During his more than 34 years on the bench, the late Supreme Court Justice John Paul Stevens built a reputation as a defender of the rights of individuals caught in the criminal justice system and of access to the courts. Here, Law360 reviews five of his top opinions.
Four years have passed since an attorney’s unprecedented fraud led to the sudden suspension or reduction of disability benefits for thousands of people. But despite a massive pro bono effort, many are still fighting to convince the government they played no part in the scheme.
The recent U.S. Supreme Court term saw some of the court’s most conservative and progressive members seeing eye-to-eye on issues like civil forfeiture and jury selection. Here, Law360 highlights some of the biggest access to justice cases of the term.
For trans and nonbinary people, updating legal documents is a burdensome process that often requires court orders, proof of expensive surgeries and notarized affidavits — barriers that prevent most of them from having IDs that match who they really are.
Attorney hopefuls must undergo a “moral character” screening that is supposed to protect the public from unscrupulous lawyers, but a new report from Stanford has found that the way bar examiners evaluate criminal records often has little to do with that purpose.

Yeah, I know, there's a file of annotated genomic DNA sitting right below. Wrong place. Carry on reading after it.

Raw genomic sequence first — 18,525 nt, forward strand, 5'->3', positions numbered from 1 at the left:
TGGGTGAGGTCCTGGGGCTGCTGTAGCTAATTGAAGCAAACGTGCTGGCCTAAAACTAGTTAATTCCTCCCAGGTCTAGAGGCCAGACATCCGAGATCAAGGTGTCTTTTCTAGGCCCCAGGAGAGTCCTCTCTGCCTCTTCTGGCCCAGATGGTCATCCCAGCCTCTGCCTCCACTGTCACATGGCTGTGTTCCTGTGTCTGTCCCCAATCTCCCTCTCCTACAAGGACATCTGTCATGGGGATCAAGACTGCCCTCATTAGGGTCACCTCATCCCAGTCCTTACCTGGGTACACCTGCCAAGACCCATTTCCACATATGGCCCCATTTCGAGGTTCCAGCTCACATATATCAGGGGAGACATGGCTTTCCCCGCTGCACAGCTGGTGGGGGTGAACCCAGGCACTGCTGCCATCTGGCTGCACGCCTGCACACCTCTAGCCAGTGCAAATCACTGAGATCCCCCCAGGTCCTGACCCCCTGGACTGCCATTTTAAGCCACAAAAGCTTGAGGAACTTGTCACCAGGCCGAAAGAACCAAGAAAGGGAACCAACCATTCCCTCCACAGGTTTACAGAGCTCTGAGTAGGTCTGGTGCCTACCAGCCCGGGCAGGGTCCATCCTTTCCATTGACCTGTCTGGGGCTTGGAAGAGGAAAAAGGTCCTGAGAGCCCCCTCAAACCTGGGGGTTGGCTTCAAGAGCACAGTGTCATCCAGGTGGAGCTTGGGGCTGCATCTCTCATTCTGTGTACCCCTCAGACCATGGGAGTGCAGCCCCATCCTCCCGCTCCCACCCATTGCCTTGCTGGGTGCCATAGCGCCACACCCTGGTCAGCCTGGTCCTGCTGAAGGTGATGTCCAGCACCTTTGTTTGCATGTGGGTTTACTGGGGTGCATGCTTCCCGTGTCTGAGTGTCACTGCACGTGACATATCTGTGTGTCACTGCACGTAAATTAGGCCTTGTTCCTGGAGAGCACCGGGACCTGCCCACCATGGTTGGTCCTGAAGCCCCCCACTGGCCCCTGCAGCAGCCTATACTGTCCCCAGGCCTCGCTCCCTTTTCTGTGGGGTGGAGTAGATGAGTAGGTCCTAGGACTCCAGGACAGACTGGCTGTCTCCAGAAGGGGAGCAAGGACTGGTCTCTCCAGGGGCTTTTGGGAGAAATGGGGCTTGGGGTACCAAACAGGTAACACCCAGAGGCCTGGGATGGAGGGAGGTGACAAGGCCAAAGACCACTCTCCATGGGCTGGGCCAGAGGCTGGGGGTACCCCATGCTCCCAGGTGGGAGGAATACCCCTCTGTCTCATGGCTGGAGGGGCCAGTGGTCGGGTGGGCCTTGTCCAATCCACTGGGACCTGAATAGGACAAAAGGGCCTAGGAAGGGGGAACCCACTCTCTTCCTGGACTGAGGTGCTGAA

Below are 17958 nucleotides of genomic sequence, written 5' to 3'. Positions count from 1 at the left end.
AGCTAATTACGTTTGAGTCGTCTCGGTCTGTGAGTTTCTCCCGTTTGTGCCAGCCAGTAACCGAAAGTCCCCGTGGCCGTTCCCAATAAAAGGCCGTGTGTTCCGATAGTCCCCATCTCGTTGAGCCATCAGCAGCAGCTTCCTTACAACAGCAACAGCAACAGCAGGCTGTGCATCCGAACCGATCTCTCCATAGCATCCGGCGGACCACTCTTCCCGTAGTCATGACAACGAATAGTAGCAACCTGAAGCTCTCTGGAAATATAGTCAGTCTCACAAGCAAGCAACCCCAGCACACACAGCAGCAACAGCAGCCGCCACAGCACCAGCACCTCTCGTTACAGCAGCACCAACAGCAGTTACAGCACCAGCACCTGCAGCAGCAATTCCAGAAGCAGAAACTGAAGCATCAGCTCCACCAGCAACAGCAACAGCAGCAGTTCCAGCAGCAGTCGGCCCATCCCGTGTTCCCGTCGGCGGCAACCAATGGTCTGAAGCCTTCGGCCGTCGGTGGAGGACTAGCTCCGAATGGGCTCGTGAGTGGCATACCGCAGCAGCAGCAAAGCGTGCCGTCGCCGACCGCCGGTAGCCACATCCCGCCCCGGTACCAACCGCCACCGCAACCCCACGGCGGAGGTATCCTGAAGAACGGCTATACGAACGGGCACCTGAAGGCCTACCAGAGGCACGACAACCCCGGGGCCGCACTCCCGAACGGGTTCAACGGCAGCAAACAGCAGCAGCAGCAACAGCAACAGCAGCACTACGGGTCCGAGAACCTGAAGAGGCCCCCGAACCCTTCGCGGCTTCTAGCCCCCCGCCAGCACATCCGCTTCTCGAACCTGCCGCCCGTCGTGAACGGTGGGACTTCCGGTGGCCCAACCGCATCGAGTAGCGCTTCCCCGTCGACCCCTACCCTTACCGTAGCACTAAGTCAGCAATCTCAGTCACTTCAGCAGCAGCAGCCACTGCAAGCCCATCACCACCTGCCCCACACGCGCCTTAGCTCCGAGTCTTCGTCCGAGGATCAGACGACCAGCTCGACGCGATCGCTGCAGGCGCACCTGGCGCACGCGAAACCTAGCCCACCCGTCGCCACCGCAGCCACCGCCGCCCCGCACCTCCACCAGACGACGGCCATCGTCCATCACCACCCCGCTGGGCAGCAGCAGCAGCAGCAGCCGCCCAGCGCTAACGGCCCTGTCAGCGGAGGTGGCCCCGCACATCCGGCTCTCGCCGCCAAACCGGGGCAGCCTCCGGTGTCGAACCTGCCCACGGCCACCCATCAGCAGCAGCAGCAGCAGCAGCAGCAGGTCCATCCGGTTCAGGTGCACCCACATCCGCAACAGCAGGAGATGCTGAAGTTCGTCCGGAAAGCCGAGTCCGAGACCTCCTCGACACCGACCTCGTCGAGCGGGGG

More than a quarter of the women jailed in the United States haven’t been convicted of anything — they’re just too poor to be bailed or bonded out, trapped in jail until trial or until they can’t take it anymore and plea their way out, prisoner reform experts told federal lawmakers.
The First Step Act made modest adjustments to the mandatory minimum sentencing guidelines for nonviolent offenders in the federal criminal justice system. Some states are trying to follow suit, but opposition by local prosecutors is making reform hard to come by.
After serving more than 20 years in prison for a nonviolent crime, Kenneth Oliver was released earlier this month with the pro bono help of attorneys from Mayer Brown LLP. Experts say there are thousands of others like Oliver who are eligible for release in California, yet they remain in prison.
A recent Fourth Circuit decision that language in a police misconduct settlement intended to keep individuals quiet about the abuse violated the First Amendment may deter departments from insisting on similar provisions, which are rare but which advocates say improperly silence victims.
Among the thousands of inmates released because of reforms under the First Step Act, a small group of prisoners have been granted compassionate release this year, many of them taking advantage of a new provision letting them make their case for release in court.
Four prominent legal organizations are urging lawmakers to grant the immigration court system independence from the U.S. Department of Justice, citing growing dysfunction and serious due process concerns within the courts.
The Pennsylvania Supreme Court has agreed to investigate allegations of systemically excessive bail practices on the part of arraignment judges in Philadelphia, a move that gives hope to reformers following a lawsuit by the American Civil Liberties Union earlier this year.